2016: THE YEAR OF SEEING DIFFERENTLY
By MICHAEL PERKINS
IF YOU SPEND ENOUGH YEARS MAKING PICTURES, you will see, looking back over your shoulder, several visible mile markers indicating when something fundamental changed in how you went about the pursuit of the capture. It can be a simple time line from one camera or lens to the next, or a sequence of shifts in style or emphasis.
For some, it’s the leap from film to digital. For others, the moment when it seemed important to commit anew to monochrome, or the day when one’s work flow took on decidedly new features. For me, it’s always been those events or people who have allowed me to dramatically re-evaluate the process of seeing.
Poring over various things I attempted to do in 2016, I seem to be standing in a niche between how I have traditionally visualized subjects and how I’m aspiring to, marking a more dramatic evolution than I’ve experienced for a while. This change can be simply expressed as a different view of what’s “real” in a picture, brought on by my work with lenses that allowed focus to be more selectively manipulated within an image.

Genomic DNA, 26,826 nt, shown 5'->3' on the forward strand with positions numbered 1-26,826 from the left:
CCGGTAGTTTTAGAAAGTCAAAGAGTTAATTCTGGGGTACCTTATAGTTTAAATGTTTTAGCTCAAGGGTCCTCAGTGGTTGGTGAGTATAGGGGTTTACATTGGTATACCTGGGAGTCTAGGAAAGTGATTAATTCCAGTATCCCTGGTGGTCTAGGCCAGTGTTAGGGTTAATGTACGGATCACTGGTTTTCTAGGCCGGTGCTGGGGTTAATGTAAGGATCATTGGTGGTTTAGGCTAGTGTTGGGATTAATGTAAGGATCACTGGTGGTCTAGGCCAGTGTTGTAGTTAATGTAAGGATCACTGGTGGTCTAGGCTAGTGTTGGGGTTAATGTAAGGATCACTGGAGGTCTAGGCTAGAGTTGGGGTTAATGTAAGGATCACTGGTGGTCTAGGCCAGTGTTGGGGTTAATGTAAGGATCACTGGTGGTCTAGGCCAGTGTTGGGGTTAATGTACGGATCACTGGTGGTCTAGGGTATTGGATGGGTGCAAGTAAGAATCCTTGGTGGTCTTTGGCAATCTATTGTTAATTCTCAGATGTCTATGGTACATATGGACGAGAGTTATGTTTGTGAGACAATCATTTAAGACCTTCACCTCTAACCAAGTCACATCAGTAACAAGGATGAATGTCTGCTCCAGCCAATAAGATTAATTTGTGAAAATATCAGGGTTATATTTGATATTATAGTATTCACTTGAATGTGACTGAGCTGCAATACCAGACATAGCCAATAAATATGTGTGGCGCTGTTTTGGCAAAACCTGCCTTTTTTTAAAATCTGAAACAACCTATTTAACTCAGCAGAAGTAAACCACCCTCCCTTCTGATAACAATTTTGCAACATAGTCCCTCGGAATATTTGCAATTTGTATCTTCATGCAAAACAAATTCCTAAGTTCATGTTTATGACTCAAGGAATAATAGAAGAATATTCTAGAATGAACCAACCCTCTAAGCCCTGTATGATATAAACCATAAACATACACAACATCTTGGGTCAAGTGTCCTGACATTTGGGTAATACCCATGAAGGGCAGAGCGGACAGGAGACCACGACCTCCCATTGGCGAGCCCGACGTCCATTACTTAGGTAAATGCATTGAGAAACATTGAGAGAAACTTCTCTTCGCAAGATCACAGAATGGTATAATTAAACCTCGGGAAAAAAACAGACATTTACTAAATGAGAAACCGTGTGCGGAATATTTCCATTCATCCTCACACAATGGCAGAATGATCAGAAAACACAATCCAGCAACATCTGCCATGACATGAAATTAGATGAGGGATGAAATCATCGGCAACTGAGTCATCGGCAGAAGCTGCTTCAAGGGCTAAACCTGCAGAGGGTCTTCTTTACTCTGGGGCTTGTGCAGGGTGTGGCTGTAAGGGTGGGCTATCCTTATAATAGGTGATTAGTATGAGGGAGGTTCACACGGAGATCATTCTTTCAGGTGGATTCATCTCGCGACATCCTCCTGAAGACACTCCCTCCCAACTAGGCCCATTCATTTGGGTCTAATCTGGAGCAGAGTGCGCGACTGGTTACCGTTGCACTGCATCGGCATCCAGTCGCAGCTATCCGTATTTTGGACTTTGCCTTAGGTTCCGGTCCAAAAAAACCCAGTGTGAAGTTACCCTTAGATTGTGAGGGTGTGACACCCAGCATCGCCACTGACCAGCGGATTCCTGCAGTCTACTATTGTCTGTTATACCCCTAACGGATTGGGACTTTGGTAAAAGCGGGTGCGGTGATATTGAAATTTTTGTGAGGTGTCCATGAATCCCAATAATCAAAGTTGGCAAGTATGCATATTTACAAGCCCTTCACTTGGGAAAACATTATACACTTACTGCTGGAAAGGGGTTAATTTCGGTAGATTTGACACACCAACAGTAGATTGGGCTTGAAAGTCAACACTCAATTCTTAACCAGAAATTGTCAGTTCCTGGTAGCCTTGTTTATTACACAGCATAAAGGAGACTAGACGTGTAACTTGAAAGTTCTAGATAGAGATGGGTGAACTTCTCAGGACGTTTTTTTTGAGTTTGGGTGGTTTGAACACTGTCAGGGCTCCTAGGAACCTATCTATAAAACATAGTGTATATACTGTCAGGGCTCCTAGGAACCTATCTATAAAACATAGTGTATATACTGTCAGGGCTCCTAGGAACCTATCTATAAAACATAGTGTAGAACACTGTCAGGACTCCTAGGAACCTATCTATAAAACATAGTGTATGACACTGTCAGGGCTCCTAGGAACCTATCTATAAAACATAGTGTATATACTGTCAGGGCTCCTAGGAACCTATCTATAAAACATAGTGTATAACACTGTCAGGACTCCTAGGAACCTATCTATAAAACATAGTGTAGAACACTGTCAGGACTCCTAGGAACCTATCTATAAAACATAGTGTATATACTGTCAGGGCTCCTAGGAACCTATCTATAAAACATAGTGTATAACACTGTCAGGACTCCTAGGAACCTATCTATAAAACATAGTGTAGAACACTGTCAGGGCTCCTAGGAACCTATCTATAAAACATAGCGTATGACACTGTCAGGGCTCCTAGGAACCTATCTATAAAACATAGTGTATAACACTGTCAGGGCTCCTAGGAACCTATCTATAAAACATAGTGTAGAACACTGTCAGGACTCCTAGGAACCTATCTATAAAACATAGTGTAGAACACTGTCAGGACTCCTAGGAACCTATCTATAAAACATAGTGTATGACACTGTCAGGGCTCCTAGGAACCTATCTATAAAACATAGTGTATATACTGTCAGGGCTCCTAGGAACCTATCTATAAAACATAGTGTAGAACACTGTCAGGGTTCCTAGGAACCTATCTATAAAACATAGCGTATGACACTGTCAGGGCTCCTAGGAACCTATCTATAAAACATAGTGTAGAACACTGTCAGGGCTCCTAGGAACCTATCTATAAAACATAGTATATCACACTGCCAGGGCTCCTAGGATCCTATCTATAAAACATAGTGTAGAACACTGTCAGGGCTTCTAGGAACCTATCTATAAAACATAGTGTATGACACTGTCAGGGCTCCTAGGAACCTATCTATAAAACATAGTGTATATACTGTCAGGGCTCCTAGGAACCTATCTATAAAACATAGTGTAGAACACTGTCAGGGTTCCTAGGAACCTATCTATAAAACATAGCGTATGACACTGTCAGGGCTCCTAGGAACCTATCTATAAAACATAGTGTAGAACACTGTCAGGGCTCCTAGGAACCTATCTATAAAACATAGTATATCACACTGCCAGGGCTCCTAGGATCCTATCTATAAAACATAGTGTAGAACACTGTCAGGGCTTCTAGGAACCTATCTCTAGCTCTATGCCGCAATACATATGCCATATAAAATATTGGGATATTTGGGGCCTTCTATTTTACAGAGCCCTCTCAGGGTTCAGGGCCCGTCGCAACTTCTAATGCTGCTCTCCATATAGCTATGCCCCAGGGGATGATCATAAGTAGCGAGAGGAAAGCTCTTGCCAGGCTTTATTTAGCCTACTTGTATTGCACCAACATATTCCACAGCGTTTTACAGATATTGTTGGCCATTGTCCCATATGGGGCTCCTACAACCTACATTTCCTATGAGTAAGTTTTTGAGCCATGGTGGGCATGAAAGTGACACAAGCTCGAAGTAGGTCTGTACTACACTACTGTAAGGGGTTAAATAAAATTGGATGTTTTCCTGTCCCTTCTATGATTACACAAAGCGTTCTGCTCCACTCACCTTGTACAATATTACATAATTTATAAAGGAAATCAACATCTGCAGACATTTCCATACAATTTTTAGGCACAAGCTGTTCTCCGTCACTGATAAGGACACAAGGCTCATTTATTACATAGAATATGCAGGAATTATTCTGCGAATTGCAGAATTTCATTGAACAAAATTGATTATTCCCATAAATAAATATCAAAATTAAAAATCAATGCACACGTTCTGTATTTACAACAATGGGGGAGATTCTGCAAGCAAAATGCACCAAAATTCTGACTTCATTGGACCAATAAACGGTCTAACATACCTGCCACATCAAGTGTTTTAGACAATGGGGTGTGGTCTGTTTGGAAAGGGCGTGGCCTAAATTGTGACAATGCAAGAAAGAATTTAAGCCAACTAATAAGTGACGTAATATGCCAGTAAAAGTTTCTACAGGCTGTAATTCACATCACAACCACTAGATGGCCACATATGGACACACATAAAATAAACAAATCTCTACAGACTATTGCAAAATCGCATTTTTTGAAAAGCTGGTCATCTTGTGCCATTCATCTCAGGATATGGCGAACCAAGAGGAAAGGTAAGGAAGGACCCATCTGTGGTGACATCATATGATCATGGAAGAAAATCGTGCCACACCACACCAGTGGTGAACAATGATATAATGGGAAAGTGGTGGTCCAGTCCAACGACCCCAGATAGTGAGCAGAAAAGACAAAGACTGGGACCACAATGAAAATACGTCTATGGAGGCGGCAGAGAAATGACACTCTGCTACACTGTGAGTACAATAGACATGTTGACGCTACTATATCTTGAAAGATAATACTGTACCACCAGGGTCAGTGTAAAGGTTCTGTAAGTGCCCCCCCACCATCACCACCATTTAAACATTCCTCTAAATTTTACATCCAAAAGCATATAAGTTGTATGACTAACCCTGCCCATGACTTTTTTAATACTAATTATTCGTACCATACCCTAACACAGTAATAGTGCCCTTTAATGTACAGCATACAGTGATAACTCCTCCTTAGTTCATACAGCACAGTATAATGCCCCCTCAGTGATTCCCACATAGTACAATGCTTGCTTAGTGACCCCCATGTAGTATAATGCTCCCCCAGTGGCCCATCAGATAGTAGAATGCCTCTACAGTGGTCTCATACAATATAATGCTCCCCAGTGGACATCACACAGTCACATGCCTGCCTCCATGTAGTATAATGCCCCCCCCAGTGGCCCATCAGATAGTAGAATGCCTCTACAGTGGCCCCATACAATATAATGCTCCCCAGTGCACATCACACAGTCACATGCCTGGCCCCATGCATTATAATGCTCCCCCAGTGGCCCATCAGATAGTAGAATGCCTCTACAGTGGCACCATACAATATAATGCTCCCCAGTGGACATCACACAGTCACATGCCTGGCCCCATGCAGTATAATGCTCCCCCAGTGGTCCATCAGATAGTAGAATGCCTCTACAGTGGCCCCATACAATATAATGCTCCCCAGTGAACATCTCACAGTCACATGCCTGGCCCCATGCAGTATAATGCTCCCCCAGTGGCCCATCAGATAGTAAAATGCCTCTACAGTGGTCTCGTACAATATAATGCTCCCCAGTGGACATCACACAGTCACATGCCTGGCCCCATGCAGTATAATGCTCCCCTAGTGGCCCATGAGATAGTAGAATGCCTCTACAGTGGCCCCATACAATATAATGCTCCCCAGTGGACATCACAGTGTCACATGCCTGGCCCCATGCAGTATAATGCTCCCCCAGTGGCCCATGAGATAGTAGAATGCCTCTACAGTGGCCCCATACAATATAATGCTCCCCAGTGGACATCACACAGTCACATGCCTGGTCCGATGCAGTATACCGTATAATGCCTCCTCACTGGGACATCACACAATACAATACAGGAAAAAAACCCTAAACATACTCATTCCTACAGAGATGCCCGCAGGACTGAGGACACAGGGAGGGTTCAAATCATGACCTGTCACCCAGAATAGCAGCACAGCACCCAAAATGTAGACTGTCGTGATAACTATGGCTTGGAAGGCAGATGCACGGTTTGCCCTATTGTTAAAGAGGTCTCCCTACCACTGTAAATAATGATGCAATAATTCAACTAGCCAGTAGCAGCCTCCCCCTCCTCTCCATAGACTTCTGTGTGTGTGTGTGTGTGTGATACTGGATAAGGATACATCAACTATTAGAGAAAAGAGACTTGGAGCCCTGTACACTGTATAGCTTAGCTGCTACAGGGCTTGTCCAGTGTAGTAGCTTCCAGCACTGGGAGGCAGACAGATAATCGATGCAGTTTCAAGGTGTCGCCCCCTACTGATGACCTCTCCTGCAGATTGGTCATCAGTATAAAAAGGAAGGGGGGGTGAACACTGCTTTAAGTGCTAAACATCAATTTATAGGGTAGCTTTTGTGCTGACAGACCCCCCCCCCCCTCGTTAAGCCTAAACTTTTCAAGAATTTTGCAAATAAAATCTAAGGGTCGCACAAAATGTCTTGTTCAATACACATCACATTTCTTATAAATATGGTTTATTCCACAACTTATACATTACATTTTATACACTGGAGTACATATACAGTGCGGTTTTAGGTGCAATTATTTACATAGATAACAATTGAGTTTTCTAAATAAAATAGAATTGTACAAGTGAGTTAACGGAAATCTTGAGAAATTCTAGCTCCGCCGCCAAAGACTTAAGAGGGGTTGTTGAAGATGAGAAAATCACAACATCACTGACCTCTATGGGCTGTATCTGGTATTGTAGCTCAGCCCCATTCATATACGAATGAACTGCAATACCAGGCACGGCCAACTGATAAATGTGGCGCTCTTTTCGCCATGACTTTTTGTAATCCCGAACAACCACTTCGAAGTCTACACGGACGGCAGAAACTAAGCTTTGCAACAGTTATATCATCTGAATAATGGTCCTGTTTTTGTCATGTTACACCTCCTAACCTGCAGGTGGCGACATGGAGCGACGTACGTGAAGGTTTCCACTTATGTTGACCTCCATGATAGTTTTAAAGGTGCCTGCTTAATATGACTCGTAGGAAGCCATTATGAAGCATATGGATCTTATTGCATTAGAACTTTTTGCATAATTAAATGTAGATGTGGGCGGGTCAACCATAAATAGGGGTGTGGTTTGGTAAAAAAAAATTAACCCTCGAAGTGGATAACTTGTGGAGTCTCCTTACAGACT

Some of this can be seen in images seen in the new page 20 for 16, clickable at the top of this one. Like other year-end summaries, it tries to cite examples of every type of photograph I attempted over the space of a year, from portraits to still lifes and everything in between. However, unlike most other years, the images have what I might call an evolving view of the role of sharpness; how it features in a composition, how much of it is essential, whether it is even needed at all, given the right conditions.
Some of these explorations in variable sharpness involved embracing a new crop of specialized lenses which either evoke the softer look of vintage glass or allow the shooter to place focus anywhere in the frame, and to any degree desired. However, at least one picture is the product of post-production apps applied to smart phone images, showing, if nothing else, that it’s probably the destination that matters more than the journey. Or not.
As an essential component in all photography, focus is a major determinant in that we think of as a “photograph”, and, in turn, what makes that photograph “real”. However, photography is not merely the recording of the actual but a visualization of the possible. It bridges the gap between tangible and potential. Merely unchaining sharpness, by itself, guarantees nothing in the way of order, and might merely produce chaos. Still, the moment when a particular choice can either enhance or enchant…. that’s we live for; that’s what we reach for.
Thank you again for your kind attention, your advice, and your enthusiasm….and Happy New Year.